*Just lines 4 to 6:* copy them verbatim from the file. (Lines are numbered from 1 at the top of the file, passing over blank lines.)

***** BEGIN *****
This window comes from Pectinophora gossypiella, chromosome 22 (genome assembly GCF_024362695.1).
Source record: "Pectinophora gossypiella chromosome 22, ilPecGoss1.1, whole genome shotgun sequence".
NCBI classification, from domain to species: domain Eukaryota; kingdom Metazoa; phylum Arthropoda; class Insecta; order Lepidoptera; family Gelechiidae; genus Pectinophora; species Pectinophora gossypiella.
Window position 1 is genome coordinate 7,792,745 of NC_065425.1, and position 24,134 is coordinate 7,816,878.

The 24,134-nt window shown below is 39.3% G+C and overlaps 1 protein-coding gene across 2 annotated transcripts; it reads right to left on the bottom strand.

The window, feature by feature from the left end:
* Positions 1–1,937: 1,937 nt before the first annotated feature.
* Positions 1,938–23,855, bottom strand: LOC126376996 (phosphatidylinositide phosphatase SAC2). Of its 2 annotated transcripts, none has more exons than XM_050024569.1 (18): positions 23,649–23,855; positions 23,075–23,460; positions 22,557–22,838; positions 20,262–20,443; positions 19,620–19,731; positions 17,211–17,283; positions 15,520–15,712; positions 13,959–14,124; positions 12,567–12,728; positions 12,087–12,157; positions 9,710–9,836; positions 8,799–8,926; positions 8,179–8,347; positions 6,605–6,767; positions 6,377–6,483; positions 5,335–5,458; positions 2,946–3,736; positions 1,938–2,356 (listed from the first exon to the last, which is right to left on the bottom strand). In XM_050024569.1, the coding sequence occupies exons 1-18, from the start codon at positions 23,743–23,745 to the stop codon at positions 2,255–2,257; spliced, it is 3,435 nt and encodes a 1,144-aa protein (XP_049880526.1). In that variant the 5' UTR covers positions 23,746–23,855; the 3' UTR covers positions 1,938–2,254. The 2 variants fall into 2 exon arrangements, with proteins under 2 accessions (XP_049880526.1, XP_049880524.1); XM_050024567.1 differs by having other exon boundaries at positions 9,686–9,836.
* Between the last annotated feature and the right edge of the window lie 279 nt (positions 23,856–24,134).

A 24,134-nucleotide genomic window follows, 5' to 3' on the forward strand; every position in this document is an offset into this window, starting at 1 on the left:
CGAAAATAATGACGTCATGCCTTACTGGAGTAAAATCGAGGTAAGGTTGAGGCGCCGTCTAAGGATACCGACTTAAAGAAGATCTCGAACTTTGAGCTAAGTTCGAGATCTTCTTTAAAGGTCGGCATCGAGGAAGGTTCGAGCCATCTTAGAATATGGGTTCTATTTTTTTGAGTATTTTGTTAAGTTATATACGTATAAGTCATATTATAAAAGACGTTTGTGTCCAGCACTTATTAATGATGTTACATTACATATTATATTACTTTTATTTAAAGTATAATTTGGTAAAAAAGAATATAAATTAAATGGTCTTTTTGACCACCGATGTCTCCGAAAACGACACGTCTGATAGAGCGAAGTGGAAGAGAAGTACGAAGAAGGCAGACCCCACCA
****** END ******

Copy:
Window position 1 is genome coordinate 7,792,745 of NC_065425.1, and position 24,134 is coordinate 7,816,878.

The 24,134-nt window shown below is 39.3% G+C and overlaps 1 protein-coding gene across 2 annotated transcripts; it reads right to left on the bottom strand.

The window, feature by feature from the left end: